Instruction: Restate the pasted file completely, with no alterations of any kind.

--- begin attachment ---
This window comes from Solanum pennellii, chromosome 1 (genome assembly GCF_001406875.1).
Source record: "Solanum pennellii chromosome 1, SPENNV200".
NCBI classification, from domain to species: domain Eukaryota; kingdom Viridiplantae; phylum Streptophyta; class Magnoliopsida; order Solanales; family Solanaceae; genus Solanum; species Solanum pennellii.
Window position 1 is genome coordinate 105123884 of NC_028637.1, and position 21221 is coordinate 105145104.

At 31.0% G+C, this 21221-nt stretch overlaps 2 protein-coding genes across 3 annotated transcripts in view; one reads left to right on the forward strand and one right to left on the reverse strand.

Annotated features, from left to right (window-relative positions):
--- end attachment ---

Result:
This window comes from Solanum pennellii, chromosome 1 (genome assembly GCF_001406875.1).
Source record: "Solanum pennellii chromosome 1, SPENNV200".
NCBI classification, from domain to species: domain Eukaryota; kingdom Viridiplantae; phylum Streptophyta; class Magnoliopsida; order Solanales; family Solanaceae; genus Solanum; species Solanum pennellii.
Window position 1 is genome coordinate 105123884 of NC_028637.1, and position 21221 is coordinate 105145104.

At 31.0% G+C, this 21221-nt stretch overlaps 2 protein-coding genes across 3 annotated transcripts in view; one reads left to right on the forward strand and one right to left on the reverse strand.

Annotated features, from left to right (window-relative positions):